A security guard is on the premises, along with security cameras throughout the perimeter of the building. Staff are trained to identify suspicious behaviors and have emergency buttons throughout the facility to contact police.
The Peabody facility also would have security technology including vault sensitivity sensors, biometric fingerprint reading and infrared.
The Wellness Connection of Massachusetts and the Wellness Connection of Maine operate as separate businesses, but share business and management consulting services through a mutual partner.
Rosi said the company is committed to dispelling the stigma that comes with selling medical marijuana.
“In everything we do we try to debunk stereotypes or clarify misunderstandings, I think, about what we are and what we stand for,” she said. “We really believe as a company that we can have a positive impact in our communities.”
The process of growing marijuana goes through about a five-month cycle at the Wellness Connection complex in Auburn, Maine.
The first step is cloning. The tip of a mature plant, called a “mother plant,” is cut off from a branch.
The clones, which are basically seedlings, are moved to a separate room. They’ll spend about 15 days in a warmer, more humid climate of this room to grow. Once they grow and mature a bit, they are potted and moved to “veg” stage for two weeks.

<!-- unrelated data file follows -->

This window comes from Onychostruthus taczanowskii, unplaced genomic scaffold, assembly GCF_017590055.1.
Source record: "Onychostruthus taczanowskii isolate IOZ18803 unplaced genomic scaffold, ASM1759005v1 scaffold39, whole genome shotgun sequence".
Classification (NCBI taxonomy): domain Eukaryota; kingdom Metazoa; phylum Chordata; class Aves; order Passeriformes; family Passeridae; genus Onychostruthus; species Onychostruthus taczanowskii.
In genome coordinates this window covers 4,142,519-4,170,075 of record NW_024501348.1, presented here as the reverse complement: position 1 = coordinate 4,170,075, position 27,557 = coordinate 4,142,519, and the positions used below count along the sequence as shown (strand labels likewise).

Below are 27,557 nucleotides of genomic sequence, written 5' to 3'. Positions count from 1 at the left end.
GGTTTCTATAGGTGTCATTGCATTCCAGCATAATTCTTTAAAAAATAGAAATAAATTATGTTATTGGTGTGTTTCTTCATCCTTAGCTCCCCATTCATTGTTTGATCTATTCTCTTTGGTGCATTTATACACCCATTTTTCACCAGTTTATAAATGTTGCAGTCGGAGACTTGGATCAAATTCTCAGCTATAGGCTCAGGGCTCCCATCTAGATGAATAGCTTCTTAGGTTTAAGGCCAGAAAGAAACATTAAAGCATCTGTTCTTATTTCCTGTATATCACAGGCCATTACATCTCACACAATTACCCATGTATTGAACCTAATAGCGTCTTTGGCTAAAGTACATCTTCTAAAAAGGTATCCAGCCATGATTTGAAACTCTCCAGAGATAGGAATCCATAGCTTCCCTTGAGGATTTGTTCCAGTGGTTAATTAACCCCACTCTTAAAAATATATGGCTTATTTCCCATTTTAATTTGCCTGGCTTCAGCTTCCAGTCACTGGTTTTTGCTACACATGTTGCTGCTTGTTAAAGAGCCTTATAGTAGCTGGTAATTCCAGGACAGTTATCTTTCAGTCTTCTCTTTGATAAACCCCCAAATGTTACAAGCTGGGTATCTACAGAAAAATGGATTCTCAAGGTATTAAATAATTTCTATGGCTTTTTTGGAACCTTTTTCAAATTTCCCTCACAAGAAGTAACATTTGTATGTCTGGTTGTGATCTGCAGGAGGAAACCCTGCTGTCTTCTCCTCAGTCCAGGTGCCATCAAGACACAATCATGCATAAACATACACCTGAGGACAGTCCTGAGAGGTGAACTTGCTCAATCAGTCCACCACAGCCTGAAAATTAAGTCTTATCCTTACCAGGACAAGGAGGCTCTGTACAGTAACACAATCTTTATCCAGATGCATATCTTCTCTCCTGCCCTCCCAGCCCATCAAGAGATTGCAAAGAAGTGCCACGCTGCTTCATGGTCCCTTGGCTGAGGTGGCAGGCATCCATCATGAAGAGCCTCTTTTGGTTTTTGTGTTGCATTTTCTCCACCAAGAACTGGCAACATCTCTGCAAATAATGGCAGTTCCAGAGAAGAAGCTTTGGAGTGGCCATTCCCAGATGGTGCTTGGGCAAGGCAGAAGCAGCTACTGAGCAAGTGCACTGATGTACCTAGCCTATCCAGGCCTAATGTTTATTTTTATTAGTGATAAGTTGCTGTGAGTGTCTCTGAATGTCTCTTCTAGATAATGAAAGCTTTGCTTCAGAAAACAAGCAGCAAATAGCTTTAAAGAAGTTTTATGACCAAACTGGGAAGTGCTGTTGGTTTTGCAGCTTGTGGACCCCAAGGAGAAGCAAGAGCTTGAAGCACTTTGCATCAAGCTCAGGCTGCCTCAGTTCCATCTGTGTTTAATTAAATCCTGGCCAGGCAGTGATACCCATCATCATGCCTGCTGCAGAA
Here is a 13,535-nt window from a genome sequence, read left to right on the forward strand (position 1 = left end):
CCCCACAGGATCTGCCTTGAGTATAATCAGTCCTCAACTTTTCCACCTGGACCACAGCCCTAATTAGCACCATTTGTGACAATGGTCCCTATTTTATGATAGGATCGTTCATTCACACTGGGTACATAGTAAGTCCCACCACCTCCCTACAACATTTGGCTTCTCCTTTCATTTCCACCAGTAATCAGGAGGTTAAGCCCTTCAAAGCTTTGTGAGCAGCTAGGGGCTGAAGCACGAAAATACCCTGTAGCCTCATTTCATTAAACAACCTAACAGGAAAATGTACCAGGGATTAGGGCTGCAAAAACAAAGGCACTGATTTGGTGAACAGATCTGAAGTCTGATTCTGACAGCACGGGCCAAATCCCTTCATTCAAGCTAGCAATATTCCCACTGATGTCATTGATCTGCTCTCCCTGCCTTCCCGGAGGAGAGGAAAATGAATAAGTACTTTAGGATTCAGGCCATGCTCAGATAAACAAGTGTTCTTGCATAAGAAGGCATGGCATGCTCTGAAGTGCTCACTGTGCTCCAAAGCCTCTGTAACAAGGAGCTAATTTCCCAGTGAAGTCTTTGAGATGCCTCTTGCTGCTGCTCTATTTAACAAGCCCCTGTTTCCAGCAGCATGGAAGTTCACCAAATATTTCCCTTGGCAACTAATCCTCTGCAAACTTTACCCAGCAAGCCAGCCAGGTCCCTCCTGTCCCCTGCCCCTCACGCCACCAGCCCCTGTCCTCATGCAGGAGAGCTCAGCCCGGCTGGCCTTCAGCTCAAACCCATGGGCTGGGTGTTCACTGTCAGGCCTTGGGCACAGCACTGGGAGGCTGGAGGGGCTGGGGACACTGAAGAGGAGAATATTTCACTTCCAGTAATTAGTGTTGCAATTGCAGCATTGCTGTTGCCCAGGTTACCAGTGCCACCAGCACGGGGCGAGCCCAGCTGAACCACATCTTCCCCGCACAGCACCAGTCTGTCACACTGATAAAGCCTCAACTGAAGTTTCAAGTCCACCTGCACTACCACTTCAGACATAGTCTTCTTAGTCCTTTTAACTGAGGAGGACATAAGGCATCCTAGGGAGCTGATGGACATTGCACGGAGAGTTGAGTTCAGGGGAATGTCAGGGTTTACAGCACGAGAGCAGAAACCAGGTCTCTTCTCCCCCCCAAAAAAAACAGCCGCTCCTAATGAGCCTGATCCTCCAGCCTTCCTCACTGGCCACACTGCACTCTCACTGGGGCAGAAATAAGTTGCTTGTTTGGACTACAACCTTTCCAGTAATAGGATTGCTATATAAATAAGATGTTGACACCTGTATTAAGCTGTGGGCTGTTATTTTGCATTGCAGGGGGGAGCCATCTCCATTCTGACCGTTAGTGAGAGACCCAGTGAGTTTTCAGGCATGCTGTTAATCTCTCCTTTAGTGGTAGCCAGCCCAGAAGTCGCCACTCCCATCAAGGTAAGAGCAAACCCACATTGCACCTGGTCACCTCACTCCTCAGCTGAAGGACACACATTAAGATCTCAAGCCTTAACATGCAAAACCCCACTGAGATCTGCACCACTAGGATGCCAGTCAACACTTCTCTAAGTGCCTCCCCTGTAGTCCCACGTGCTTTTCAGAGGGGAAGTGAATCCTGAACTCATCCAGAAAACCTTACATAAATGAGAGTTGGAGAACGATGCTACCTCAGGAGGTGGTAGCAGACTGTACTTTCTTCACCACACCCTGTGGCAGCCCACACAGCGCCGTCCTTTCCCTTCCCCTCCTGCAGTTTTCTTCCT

Plants start out as vegetative growth, promoting the production of leaves and stems. An 18-hour photo period replicates the longer summer days with bright white light for about two weeks. The plants are then potted in shredded coconut shells. The operation does not use soil, because the potential for root rot and other traditional diseases.
As they grow bigger, plants are placed in one of the four flower rooms where the light schedule reduces to 12 hours on, 12 hours off. The lighting spectrum changes to an orange hue, which replicate the sun during the fall, which makes the plant start forming buds for blossoming.
Plants stay in the flower room for about eight weeks, where they are harvested, cloned and pruned on alternating two-week cycles. They are then stacked into a “dry room.”
Harvested buds are dried and then packaged for the dispensaries.
Growers in Auburn cultivate an extra five plants or so to make up for a few that will not grow as well. And some of the extras become mother plants.
Old mother plants are cut down, bagged, soaked in soap – which renders the product unusable – and thrown in the dumpster.
Employees at the cultivation facility are proactive in filling dispensary needs. They work with dispensaries to come up with inventory forecasts for what members will need in the coming five to six months. They must grown a number of plants per strain to fill the need. They offer between 30 and 40 strains at any given time.
A board of PhDs advises the company on various aspects of the cultivation process.
The plants are watered using an automated system, which brings treated water from tanks in the basement. Fans – loud ones – and humidifiers keep the room perfect for growth.
Individual plants are tracked with a tag that is attached during the process, each with a unique barcode that has the harvest number, plant identification number and strain identification.